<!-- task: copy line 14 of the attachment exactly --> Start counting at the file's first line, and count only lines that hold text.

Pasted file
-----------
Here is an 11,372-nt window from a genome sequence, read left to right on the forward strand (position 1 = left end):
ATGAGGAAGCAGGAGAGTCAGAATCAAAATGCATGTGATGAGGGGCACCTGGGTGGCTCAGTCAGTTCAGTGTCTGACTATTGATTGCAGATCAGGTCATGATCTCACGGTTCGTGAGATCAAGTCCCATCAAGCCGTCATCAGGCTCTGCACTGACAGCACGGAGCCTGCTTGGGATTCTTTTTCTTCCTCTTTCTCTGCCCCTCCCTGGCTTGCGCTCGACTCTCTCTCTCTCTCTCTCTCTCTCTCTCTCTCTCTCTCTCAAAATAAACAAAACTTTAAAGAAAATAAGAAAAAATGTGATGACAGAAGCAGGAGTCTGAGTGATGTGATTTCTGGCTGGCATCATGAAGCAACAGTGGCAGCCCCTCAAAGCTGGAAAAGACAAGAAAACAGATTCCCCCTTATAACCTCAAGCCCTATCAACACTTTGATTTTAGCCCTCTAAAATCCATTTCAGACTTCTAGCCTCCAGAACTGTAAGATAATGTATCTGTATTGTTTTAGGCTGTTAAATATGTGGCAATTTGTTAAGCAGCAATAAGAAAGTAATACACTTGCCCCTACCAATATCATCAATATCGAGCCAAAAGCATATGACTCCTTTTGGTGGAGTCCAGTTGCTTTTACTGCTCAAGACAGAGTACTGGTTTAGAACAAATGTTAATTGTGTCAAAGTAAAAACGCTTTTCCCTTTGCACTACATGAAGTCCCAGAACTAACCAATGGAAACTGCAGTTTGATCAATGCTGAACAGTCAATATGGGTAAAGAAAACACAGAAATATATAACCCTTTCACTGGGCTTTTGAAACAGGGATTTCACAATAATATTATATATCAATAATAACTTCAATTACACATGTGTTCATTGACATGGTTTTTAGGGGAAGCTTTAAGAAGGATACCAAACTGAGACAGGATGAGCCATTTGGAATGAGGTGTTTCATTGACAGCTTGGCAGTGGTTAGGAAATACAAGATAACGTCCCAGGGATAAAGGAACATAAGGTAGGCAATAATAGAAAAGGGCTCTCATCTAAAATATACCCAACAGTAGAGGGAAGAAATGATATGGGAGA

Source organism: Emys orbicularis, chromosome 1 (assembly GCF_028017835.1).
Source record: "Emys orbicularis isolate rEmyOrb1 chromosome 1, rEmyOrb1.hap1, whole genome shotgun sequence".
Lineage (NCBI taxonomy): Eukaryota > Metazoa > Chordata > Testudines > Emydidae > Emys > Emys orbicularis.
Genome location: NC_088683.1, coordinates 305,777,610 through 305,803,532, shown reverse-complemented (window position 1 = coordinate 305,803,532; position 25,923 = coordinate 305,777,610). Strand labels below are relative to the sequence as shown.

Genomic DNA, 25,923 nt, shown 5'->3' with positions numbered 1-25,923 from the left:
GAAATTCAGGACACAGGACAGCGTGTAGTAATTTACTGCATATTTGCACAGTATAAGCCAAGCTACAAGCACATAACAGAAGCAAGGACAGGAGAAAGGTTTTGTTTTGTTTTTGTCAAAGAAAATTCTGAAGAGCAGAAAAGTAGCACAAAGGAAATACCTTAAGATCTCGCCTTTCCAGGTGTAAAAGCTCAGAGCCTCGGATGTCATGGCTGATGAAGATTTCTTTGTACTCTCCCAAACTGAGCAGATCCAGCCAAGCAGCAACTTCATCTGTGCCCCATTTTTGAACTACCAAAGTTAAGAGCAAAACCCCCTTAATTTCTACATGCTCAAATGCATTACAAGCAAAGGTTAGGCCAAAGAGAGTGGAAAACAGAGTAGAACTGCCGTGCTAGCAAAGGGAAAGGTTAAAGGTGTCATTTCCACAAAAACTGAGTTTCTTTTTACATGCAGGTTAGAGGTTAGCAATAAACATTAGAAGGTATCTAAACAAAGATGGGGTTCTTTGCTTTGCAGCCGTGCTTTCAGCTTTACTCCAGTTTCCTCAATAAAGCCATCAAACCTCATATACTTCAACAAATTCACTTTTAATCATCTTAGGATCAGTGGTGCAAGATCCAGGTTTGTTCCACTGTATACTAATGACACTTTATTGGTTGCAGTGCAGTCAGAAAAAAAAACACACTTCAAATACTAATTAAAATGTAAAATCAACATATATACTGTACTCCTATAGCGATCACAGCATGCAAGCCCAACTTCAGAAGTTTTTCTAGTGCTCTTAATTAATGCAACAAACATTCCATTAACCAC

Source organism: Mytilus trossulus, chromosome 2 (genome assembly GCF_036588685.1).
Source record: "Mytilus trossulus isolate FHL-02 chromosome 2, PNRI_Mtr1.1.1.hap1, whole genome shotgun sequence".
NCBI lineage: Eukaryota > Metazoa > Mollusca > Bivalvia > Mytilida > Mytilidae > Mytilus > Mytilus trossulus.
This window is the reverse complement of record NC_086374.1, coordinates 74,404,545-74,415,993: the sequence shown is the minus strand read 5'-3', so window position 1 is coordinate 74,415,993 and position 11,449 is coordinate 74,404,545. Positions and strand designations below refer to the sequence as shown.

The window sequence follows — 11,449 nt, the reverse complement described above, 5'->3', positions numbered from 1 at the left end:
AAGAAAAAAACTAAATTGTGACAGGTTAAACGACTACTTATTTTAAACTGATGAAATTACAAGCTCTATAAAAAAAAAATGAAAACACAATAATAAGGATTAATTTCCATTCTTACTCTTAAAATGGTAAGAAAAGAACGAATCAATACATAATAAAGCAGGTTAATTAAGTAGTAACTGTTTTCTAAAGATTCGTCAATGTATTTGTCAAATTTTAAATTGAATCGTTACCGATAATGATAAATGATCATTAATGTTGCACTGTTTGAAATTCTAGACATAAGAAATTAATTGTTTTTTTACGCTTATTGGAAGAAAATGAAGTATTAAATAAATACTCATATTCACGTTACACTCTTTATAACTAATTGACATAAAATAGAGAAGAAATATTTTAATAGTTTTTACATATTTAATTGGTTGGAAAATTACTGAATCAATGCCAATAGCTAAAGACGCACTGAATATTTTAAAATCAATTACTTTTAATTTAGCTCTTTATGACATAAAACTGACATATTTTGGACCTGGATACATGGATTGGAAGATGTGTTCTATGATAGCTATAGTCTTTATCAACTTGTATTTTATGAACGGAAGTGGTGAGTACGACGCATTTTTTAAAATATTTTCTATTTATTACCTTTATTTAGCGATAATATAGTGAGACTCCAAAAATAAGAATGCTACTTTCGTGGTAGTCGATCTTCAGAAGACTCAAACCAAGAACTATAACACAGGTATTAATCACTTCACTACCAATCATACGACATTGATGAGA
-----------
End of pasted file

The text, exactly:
AAGAAAAAAACTAAATTGTGACAGGTTAAACGACTACTTATTTTAAACTGATGAAATTACAAGCTCTATAAAAAAAAAATGAAAACACAATAATAAGGATTAATTTCCATTCTTACTCTTAAAATGGTAAGAAAAGAACGAATCAATACATAATAAAGCAGGTTAATTAAGTAGTAACTGTTTTCTAAAGATTCGTCAATGTATTTGTCAAATTTTAAATTGAATCGTTACCGATAATGATAAATGATCATTAATGTTGCACTGTTTGAAATTCTAGACATAAGAAATTAATTGTTTTTTTACGCTTATTGGAAGAAAATGAAGTATTAAATAAATACTCATATTCACGTTACACTCTTTATAACTAATTGACATAAAATAGAGAAGAAATATTTTAATAGTTTTTACATATTTAATTGGTTGGAAAATTACTGAATCAATGCCAATAGCTAAAGACGCACTGAATATTTTAAAATCAATTACTTTTAATTTAGCTCTTTATGACATAAAACTGACATATTTTGGACCTGGATACATGGATTGGAAGATGTGTTCTATGATAGCTATAGTCTTTATCAACTTGTATTTTATGAACGGAAGTGGTGAGTACGACGCATTTTTTAAAATATTTTCTATTTATTACCTTTATTTAGCGATAATATAGTGAGACTCCAAAAATAAGAATGCTACTTTCGTGGTAGTCGATCTTCAGAAGACTCAAACCAAGAACTATAACACAGGTATTAATCACTTCACTACCAATCATACGACATTGATGAGA